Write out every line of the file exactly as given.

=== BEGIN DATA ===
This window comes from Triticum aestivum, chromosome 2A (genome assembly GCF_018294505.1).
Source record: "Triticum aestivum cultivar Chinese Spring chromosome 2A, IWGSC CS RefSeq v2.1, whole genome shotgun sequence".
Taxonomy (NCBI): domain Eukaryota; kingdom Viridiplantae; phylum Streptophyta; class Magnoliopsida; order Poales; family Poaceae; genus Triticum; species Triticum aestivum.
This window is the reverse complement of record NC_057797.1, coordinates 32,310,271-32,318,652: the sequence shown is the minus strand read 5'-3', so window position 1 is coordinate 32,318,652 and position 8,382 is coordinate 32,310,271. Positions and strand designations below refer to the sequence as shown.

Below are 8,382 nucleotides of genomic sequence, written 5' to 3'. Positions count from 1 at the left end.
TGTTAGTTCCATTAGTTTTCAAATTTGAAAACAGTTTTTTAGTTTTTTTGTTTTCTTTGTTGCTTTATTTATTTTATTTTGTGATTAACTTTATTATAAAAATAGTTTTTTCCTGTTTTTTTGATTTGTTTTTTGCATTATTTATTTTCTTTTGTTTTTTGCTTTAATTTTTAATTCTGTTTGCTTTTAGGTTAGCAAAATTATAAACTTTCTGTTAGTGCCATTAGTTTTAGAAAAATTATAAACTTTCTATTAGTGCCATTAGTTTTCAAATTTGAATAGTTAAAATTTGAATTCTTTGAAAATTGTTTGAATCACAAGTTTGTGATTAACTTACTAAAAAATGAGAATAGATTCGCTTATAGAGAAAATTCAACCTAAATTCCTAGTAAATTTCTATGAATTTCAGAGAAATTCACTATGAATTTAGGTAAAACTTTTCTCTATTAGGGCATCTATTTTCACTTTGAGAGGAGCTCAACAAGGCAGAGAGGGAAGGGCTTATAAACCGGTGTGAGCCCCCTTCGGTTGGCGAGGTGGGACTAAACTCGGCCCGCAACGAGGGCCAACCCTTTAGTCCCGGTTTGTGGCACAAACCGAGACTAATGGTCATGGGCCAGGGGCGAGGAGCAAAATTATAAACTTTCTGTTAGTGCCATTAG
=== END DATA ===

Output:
This window comes from Triticum aestivum, chromosome 2A (genome assembly GCF_018294505.1).
Source record: "Triticum aestivum cultivar Chinese Spring chromosome 2A, IWGSC CS RefSeq v2.1, whole genome shotgun sequence".
Taxonomy (NCBI): domain Eukaryota; kingdom Viridiplantae; phylum Streptophyta; class Magnoliopsida; order Poales; family Poaceae; genus Triticum; species Triticum aestivum.
This window is the reverse complement of record NC_057797.1, coordinates 32,310,271-32,318,652: the sequence shown is the minus strand read 5'-3', so window position 1 is coordinate 32,318,652 and position 8,382 is coordinate 32,310,271. Positions and strand designations below refer to the sequence as shown.

Below are 8,382 nucleotides of genomic sequence, written 5' to 3'. Positions count from 1 at the left end.
TGTTAGTTCCATTAGTTTTCAAATTTGAAAACAGTTTTTTAGTTTTTTTGTTTTCTTTGTTGCTTTATTTATTTTATTTTGTGATTAACTTTATTATAAAAATAGTTTTTTCCTGTTTTTTTGATTTGTTTTTTGCATTATTTATTTTCTTTTGTTTTTTGCTTTAATTTTTAATTCTGTTTGCTTTTAGGTTAGCAAAATTATAAACTTTCTGTTAGTGCCATTAGTTTTAGAAAAATTATAAACTTTCTATTAGTGCCATTAGTTTTCAAATTTGAATAGTTAAAATTTGAATTCTTTGAAAATTGTTTGAATCACAAGTTTGTGATTAACTTACTAAAAAATGAGAATAGATTCGCTTATAGAGAAAATTCAACCTAAATTCCTAGTAAATTTCTATGAATTTCAGAGAAATTCACTATGAATTTAGGTAAAACTTTTCTCTATTAGGGCATCTATTTTCACTTTGAGAGGAGCTCAACAAGGCAGAGAGGGAAGGGCTTATAAACCGGTGTGAGCCCCCTTCGGTTGGCGAGGTGGGACTAAACTCGGCCCGCAACGAGGGCCAACCCTTTAGTCCCGGTTTGTGGCACAAACCGAGACTAATGGTCATGGGCCAGGGGCGAGGAGCAAAATTATAAACTTTCTGTTAGTGCCATTAG